45-50 lbs of tomatoes (1 bushel)
6 cups onion, chopped
12 cloves garlic, minced
1/2 cup olive oil
4 tablespoons oregano
6 bay leaves
1 tablespoon ground black pepper
1 tablespoon honey
2 tablespoons salt (optional)
1 jalapeno, minced (optional)
Bottled lemon juice

  1. Sterilize the jars by boiling in the water-bath canner for 10 minutes and pouring boiling water over the lids, keep them upside down on a clean towel until ready to use.  
  2. Clean and wash tomatoes.  Remove the top part where the tomato attaches to the stem and then quarter.  Set aside.  
  3. Sautee the onions and garlic in a huge pot with the olive oil until the onions are glassy.  Add the quartered tomatoes, oregano, bay, pepper, honey, salt and jalapeno.  Simmer for twenty minutes.  
  4. Remove the bay leaves and puree the tomatoes either with a stick blender in the pot or batching in a blender or food processor.  
  5. Strain the pureed tomatoes through a food mill or colander to remove seeds and peels.
  6. Cook the pulp on the stove uncovered, over medium-high heat stirring frequently until the volume is reduced by half.  You should have about 7 quarts.  
  7. Add one tablespoon of lemon juice per pint or two tablespoons of lemon juice per quart then fill each jar leaving 1/2 inch head space.  Put on the cap and screw band.
  8. Process in a water-bath canner for 35 minutes for pints and 40 minutes for quarts.
Open this sauce and pour directly on pizza crust and top with your favorite toppings and bake!  Might I suggest: spinach apple feta pizza, egg ramp goat cheese pizza or any of the other ideas here.  


Enjoy! Let me know if you give this recipe a whorl in the comments.  

44 comments:

  1. Wow!
    You made making Canning Pizza Sauce and Tomato Sauce seem so simple!
    Would you join us in our food community www.mycookbook.com and let us know how you worked on the Canning Pizza Sauce and Tomato Sauce perfectly ?

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  2. ummmm love your blog--it's excellent! so glad you by the Penny Worthy Project--waiting on my first bushel of tomatoes right now and hoping my greenhouse will be up to full production next summer

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  3. We had pizza last night and you are making me want it again, ha! Good thing I brought leftovers to work for lunch! :) What recipe do you use for your crust? We have tried several and haven't found one we love...last night we cheated and just used cresent rolls!

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  4. Definitely going to try this. I process about 4 bushels of tomatoes annually and always looking for new recipes to try! Making tomato jam tonight :-) Happy Canning!

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  5. Looks good! Do you think at the ending stage you could freeze the pizza sauce instead of canning it????

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    1. Anonymous9/15/2012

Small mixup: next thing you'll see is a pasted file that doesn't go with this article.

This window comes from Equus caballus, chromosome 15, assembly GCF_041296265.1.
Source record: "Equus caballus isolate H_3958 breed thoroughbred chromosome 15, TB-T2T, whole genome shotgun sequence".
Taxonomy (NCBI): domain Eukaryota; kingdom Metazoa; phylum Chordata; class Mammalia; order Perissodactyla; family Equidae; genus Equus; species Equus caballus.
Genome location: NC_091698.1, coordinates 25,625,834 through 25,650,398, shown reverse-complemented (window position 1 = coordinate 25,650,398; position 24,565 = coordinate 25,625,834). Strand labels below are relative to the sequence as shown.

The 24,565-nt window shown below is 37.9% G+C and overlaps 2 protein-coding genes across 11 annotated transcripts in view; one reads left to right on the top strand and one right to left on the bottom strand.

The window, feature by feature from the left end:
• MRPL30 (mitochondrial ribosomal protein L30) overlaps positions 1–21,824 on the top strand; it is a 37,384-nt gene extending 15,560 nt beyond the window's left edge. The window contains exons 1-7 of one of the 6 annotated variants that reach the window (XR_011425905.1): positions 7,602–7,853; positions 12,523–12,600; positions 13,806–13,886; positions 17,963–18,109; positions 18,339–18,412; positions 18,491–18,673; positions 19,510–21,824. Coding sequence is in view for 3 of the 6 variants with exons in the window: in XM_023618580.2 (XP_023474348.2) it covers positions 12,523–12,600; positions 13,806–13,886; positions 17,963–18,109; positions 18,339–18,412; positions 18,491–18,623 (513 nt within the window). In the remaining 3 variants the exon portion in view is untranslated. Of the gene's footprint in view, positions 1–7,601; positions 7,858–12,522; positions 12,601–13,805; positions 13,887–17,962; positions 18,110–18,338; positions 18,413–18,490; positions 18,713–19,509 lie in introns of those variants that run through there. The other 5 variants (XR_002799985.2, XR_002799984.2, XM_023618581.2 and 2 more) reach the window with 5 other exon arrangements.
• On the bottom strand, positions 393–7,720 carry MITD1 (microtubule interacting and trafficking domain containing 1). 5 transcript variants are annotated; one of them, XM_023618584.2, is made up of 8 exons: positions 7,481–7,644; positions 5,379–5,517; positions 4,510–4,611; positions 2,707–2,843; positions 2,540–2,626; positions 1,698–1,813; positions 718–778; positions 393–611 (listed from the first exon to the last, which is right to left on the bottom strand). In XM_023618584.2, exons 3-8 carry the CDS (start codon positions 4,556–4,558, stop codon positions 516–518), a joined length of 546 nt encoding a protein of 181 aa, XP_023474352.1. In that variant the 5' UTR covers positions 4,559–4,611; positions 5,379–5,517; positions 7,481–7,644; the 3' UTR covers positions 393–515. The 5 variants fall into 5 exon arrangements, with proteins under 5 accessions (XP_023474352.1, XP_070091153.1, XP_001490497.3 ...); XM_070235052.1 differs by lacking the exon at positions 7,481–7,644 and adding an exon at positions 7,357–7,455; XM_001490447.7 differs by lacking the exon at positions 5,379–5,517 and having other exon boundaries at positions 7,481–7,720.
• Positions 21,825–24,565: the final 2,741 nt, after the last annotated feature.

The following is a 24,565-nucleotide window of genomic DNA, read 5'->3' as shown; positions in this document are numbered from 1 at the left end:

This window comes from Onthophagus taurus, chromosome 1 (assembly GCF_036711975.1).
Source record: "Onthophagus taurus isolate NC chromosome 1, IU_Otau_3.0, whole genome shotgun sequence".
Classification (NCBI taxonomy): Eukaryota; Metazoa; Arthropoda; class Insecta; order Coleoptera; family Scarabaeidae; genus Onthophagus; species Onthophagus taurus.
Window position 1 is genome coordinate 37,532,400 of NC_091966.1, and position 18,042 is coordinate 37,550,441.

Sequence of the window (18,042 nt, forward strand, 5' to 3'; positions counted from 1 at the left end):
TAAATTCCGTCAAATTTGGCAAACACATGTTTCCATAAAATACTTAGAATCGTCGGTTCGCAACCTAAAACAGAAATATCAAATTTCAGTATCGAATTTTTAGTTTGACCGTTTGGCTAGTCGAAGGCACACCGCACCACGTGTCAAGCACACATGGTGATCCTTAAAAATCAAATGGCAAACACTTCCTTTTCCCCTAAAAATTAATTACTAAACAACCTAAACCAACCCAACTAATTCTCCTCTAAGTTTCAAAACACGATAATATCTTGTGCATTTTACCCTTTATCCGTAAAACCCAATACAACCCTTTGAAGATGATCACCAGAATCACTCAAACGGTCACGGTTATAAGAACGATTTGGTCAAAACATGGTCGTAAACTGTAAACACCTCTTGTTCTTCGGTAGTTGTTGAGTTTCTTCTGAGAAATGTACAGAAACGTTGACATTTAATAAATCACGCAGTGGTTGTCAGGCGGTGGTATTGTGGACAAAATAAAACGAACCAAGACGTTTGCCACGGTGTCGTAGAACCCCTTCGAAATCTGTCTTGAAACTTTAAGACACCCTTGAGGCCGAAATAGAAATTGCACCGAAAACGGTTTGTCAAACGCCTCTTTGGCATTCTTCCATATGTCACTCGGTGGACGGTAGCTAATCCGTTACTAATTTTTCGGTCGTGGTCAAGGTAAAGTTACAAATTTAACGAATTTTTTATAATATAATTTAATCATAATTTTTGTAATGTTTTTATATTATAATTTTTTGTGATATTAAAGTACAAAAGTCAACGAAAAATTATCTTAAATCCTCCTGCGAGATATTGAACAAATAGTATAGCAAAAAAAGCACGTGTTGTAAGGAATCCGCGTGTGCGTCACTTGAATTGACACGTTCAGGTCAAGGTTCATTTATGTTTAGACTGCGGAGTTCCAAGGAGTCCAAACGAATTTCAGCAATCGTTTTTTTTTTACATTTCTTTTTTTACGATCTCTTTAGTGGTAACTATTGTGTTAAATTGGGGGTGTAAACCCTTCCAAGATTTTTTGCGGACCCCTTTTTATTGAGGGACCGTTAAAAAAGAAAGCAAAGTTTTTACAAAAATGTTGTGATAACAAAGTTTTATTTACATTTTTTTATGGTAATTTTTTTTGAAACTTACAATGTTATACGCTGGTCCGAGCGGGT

yes you can freeze

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  6. This looks so good!

    Stop by my blog Friday for the next edition of the Carnival of Home Preserving! Would love to have you by and link up this post or other great preserving posts of yours.

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  7. Michelle8/30/2012

    Do you have a water bath canner that you recommend for the beginning canner?

    I've been using the tomatoes from our garden by blanching/peeling them, crushing them, and just boiling them down about halfway, then freezing them in cup-sized containers - this way I can add them as-is to chilis and soups or cook them down with other ingredients later to make pasta sauce, pizza sauce, etc. More work on my end later, but more flexibility through the winter.

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    1. You don't need anything fancy for a first canner. Pretty sure mine came from a garage sale. All you really need is a rack so that the jars don't touch the bottom directly. Hardware stores generally have them in stock. You could also buy a pressure canner if you think you'll ever get into non-acid canning and use it as a water-bath canner too.

      I do also recommend getting a funnel and canner tongs. They will make your life so much easier if you can. I have this set from Ball:

      http://www.amazon.com/Ball-1440010720-Utensil-Set/dp/B001NNJ42I/ref=sr_1_1?ie=UTF8&qid=1346379011&sr=8-1&keywords=ball+canning+set

      I use every piece in it!

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  8. Yum, this looks great. I haven't ever canned so I am afraid of doing it wrong! What are your best tips to ease by mind beside folliwing the directions step by step?

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    1. Apparently I just sent you a blank email. Whoops.

      Canning is one of those things that you just have to do it. This is a particularly long recipe. It took me several days to execute. If you are a beginner canner try jelly or pickles first. They take about 2 hours start to finish. Then once you've figured out how to sanitize, fill and seal your jars with food inside move on up to tomato sauce!